The real world rarely obliges the artist with an ideal composition. There were many changes made in this scene, like the relative size of the tree but nevertheless, the scene was instantly recognisable.

This painting has only 3 colours, Yellow Ochre, Permanent Rose, Ultramarine Blue plus black and white. There is no medium used, only White Spirits. The size is 15″ x 12″.

Here’s the video. See you soon.

April Evening

April Evening

April Evening

This unusual sky occurred a few times over the last weeks. Not quite a sunset, but a break in the storm clouds on the horizon producing a band of orange light several hours before sunset.

During the recent controversy concerning the use of cadmium pigment in artists paints, I had a look at possible alternative colours in the event of a total ban on the use of cadmium. I bought a tube of Indian Yellow as it looked a little like Cadmium Yellow. As it turned out, the ban was applied to general industry only and not to artists paints, so cadmium yellow is safe for the foreseeable future.

I used Indian Yellow in this painting where I would normally have used cadmium. Its a strong yellow/orange colour similar to Cadmium Yellow but a little more orange. Its very transparent and so is a good glazing paint. However, in mixes it looses its brilliant golden colour to produce dull secondaries. Notice the left end of the orange band above. In this painting it suits the situation as it does not need to glow as in a traditional sunset subject. As an ‘all prima’ painter, I will be careful in using this colour if I need brilliant effects. I can appreciate how this colour would be great in traditional oil painting. Used as a glaze over pink, for example, would make a sunset glow.

This painting uses only 3 colours, Indian Yellow, Alizarin Crimson and Prussian Blue plus black and white. There is no medium used, only White Spirits. The size is 16″ x 12″ and was painted in a single session (wet on wet).

Here’s the video.

Bursted Bank

Bursted Bank

Bursted Bank

Although chilly and dry there are still areas under water from the previous wet months. The dampness and low temperatures results in fog-like mists more often seen in the late autumn.

Prussian Blue is a strong transparent paint. In the limited palette of 3 colours, where this blue is the only blue, a strong red or yellow is needed to control its tinting power. In this subject the overpowering blue was just right for this early morning scene in spite of the strong red. The strong red in this case is Indian Red, a rust colour similar to Burnt Sienna, but not a good mixer. By this I mean that as its added to blue it will change quickly to a black/purple, difficult to control. If placed as an under layer and the other colours painted on top (wet on wet) its easier to control the colour change. For example, the distant hill, in the centre of the painting, has a reddish tinge because of the under layer of red. Too much brush work will result in either the red being absorbed, or else dominating the colour to become a rusty blob. This is dependent on the amount of red initially applied.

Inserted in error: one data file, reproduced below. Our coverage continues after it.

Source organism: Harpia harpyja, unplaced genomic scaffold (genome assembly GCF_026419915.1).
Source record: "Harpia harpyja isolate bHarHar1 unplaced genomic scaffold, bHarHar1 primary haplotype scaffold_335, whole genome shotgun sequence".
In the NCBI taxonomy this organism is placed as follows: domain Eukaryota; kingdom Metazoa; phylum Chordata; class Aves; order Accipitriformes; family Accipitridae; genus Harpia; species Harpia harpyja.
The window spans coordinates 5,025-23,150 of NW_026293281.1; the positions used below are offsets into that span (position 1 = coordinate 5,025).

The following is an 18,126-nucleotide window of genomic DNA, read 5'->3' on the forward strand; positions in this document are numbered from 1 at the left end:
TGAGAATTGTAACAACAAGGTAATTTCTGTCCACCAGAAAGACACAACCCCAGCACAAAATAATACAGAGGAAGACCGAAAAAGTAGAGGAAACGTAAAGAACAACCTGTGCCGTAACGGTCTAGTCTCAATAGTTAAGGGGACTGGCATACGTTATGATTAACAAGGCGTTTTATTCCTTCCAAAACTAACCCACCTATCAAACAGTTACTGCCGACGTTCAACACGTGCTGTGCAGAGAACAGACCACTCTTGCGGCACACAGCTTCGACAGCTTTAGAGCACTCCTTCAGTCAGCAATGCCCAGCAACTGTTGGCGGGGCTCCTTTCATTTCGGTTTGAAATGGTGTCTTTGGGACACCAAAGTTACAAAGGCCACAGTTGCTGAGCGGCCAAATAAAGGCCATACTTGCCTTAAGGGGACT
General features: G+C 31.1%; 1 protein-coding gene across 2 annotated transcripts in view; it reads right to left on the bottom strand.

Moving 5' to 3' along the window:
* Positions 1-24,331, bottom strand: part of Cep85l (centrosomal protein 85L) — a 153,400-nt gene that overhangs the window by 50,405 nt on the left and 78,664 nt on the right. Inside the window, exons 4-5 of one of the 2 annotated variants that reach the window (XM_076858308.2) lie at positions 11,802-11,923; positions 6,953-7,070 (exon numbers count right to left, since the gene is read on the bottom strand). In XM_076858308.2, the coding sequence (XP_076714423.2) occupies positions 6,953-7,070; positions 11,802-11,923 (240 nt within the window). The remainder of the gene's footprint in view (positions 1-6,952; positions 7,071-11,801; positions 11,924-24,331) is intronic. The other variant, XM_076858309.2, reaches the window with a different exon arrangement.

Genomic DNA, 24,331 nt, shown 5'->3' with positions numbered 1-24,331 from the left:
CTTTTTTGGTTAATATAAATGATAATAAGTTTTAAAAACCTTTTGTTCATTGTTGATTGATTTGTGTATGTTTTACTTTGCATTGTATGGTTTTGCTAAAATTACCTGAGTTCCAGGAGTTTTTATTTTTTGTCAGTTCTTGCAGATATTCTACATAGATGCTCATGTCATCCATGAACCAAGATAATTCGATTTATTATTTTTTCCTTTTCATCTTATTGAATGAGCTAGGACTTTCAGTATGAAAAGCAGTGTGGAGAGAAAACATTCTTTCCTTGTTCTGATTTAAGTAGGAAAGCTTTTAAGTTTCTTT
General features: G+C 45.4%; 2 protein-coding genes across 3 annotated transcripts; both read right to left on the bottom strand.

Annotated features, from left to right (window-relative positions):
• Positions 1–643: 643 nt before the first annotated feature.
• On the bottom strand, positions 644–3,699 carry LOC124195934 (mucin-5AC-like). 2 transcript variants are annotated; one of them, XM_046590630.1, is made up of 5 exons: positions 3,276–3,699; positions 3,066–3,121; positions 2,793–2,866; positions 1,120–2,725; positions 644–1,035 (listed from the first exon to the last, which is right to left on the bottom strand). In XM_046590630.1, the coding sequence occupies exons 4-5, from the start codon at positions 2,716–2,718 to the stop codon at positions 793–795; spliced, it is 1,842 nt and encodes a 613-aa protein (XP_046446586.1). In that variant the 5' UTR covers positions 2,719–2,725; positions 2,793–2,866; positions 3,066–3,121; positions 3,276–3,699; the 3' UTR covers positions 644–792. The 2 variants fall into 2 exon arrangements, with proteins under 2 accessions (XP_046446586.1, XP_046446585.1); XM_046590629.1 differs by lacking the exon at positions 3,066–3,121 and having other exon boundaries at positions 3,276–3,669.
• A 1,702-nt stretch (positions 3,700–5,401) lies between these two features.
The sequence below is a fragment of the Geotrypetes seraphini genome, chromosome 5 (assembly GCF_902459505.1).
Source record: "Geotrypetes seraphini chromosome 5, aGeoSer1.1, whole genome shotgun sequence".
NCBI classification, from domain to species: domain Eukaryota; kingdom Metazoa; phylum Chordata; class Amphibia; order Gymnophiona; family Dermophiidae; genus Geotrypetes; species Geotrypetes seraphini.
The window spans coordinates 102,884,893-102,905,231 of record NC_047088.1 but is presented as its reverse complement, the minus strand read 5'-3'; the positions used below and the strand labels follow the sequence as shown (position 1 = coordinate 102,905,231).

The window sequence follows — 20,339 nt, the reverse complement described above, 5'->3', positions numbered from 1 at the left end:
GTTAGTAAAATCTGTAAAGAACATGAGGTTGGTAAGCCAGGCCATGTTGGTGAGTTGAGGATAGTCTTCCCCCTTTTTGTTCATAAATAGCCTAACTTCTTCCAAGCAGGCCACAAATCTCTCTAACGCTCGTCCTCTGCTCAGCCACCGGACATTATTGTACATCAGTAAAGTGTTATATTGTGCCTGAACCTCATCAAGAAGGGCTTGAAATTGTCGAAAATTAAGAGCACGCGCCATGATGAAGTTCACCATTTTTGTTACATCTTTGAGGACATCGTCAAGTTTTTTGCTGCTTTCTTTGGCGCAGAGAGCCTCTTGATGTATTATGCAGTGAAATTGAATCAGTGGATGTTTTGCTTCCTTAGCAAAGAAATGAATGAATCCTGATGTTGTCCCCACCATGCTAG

3 colours (Yellow Ochre, Indian Red, Prussian Blue) plus black and white. There is no medium used, only White Spirits. The painting is 16″ x 11″ and was painted in a single ‘wet on wet’ session in under 2 hours.

Touch of Frost

Touch of Frost

Touch of Frost

One of the rare frosty days this winter.

This painting uses only 3 colours (Yellow Ochre, Burnt Sienna, Prussian Blue) plus black and white. There is no medium used, only White Spirits.

The painting process is here:

Corner Field

Corner Field

Corner Field

Frosty weather at last. The recent mild weather with heavy rain has left flood water in the most unusual places, as in this corner. The colours in the landscape will change. The icy dew on the grass, now a silver sheen, will start the sepia colouring process.

I’m still using the same 3 colours I used in the previous painting (Yellow Ochre, Burnt Sienna and Cobalt Blue). Some of the paints I use are Alkyd colours. They are quick drying oils and are mixable with standard oils. In traditional oil painting, that is painting in layers and allowing the layer to dry before applying the next, they are good as base layers. As final layers over standard oils they can lead to problems as they dry quickly sealing off the slower paint and retarding the drying.

I don’t paint in layers and the standard oils and Alkyd paints are thoroughly mixed or blended in a single layer so, hopefully, I won’t have problems with flaking after a few years. The use of Alkyd paint allows me to paint fine lines ‘wet on wet’, difficult with standard oil colours.

I’m often asked how I manage to do those fine lines onto a wet underpainting and this is part of how its done. I also do not use a medium, only solvent and this evaporates quickly leaving the underpainting, with its Alkyd content, almost ‘tacky’.

The painting is 12″ x 9″. I used 3 colours (plus black and white), 3 brushes (a large filbert, a medium flat, and an fine liner) and solvent only.

Here’s the painting process, see you soon.